I think it would be best for all if the page was undeleted so objective observers can see the page and discuss it. The page is a harmless learning project that was deleted out of process. <-- This is the key point that the letter should concisely convey to the Board. There is nothing wrong with a thoughtful discussion and search for actions that might breach the spirit of a rule in order to bring positive change. --JWSchmidt 16:25, 31 March 2010 (UTC)
The definition Privatemusings provided acknowledged the potential to violate one specific guideline "Do not use Wikipedia to make a point". His desire to explore ways in which to bring about positive change would of followed the spirit of Wikipedia:Ignore all rules: If a rule prevents you from improving or maintaining Wikipedia, ignore it. That page is a policy unlike the guideline he was wanting to explore the possibility of ignoring. -- darklama  16:43, 31 March 2010 (UTC)
I'm simply making an observation here. Those interested in writing this letter can feel free to do as they wish, it is simply my impression at the moment that the description of the project leaves out some important aspects. Specifically, that the project goal was broader than just searching for an appropriate "ethical breaching experiment", it was to possibly including executing them, and that the definition given acknowledged the potential to violate guidelines. Darklama can verify that the quotes I've given are accurate and I suspect a copy of the project probably exists elsewhere anyway so undeletion isn't necessary or appropriate. Rather than ignore these points in this letter, I think it would be better to explain why they aren't a concern as Darklama has attempted here. Adambro 17:49, 31 March 2010 (UTC)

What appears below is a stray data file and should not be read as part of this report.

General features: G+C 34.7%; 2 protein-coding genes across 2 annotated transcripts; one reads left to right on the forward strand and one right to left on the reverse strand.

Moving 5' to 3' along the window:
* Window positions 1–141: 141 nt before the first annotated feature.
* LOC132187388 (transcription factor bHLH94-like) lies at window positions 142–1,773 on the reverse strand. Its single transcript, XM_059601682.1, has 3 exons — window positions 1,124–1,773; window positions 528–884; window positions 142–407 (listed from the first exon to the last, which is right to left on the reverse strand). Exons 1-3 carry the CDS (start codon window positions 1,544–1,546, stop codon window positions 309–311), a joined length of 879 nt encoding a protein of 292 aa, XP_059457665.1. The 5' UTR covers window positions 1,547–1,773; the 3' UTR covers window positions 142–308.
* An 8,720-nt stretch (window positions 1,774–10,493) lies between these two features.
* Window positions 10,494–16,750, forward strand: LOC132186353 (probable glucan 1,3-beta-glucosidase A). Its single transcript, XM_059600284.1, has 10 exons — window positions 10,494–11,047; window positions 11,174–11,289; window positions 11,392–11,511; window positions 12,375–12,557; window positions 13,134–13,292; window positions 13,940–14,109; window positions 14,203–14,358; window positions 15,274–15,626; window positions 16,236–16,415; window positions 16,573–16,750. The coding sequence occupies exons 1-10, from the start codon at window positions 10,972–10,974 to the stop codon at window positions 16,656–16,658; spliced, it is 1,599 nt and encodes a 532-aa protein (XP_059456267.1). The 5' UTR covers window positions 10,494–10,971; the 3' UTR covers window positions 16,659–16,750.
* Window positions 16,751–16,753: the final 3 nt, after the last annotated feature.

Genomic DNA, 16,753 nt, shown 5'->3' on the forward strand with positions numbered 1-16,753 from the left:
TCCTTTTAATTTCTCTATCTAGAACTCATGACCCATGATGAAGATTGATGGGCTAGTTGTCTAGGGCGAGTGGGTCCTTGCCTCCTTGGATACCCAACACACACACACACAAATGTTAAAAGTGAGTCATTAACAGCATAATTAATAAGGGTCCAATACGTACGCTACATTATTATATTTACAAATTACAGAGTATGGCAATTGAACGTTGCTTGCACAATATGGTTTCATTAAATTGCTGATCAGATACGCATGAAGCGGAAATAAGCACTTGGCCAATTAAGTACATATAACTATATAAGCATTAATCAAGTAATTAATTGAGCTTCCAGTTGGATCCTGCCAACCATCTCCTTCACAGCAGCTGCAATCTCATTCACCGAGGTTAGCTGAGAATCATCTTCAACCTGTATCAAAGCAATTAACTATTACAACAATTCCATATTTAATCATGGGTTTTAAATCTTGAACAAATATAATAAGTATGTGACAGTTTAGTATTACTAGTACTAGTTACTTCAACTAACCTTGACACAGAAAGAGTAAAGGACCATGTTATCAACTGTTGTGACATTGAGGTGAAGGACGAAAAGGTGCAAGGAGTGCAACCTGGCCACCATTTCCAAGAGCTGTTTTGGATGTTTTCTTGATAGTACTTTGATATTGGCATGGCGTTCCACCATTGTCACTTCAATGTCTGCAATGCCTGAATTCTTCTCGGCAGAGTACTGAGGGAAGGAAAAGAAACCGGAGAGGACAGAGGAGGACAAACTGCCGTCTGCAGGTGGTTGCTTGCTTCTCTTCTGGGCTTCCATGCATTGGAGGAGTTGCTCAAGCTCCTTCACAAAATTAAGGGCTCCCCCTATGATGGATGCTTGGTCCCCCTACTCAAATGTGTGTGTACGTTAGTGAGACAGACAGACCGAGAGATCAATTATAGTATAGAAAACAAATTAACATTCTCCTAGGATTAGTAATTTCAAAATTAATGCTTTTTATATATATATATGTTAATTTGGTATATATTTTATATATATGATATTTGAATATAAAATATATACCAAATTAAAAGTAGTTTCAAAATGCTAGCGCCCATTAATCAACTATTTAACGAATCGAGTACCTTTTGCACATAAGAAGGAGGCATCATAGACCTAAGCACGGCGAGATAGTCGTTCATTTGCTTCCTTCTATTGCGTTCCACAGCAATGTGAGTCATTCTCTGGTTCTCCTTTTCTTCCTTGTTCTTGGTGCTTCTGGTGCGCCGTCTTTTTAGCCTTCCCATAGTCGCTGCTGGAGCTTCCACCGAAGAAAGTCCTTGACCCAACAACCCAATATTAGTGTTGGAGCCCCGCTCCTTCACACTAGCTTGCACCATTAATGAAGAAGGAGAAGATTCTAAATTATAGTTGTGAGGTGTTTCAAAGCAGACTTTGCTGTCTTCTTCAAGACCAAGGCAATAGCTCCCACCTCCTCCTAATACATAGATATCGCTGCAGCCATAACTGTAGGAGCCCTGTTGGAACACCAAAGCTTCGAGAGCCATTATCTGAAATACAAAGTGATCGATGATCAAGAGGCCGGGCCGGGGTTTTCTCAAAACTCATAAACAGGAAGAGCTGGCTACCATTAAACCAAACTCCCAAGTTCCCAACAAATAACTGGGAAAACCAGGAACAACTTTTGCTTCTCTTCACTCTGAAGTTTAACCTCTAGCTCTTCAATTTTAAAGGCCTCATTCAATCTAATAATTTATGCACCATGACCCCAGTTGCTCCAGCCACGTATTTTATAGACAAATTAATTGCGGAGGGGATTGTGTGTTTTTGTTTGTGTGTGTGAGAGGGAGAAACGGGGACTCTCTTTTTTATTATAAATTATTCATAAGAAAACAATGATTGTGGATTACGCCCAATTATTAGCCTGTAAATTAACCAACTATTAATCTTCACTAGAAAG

Adambro: concerns such as yours are not directly relevant to the purpose of this letter. Dealing with concerns such as yours are why Wikiversity has an "edit" button, the button which should be used rather than "delete" and "block". The deleted project existed as a place to discuss the matters that you have expressed concern about. The "ethical breaching experiments" project pages should be undeleted so that discussion of your concerns can take place in the correct place: in the context of the original learning project. Anyone supporting the out-of-process deletion of the "ethical breaching experiments" learning resource is disrupting the Wikiversity project. --JWSchmidt 19:08, 31 March 2010 (UTC)
I think including an explanation of the concerned users POV on why the learning project was educational/useful could be useful for the Trustees to understand. The explanation I gave above, if it fits with the concerned users POV, could be used to explain to the Trustees why the inclusion of the learning project is important and is of concern for the concerned users. -- darklama  19:24, 31 March 2010 (UTC)
I don't understand your point, but feel free to edit the letter. --JWSchmidt 19:38, 31 March 2010 (UTC)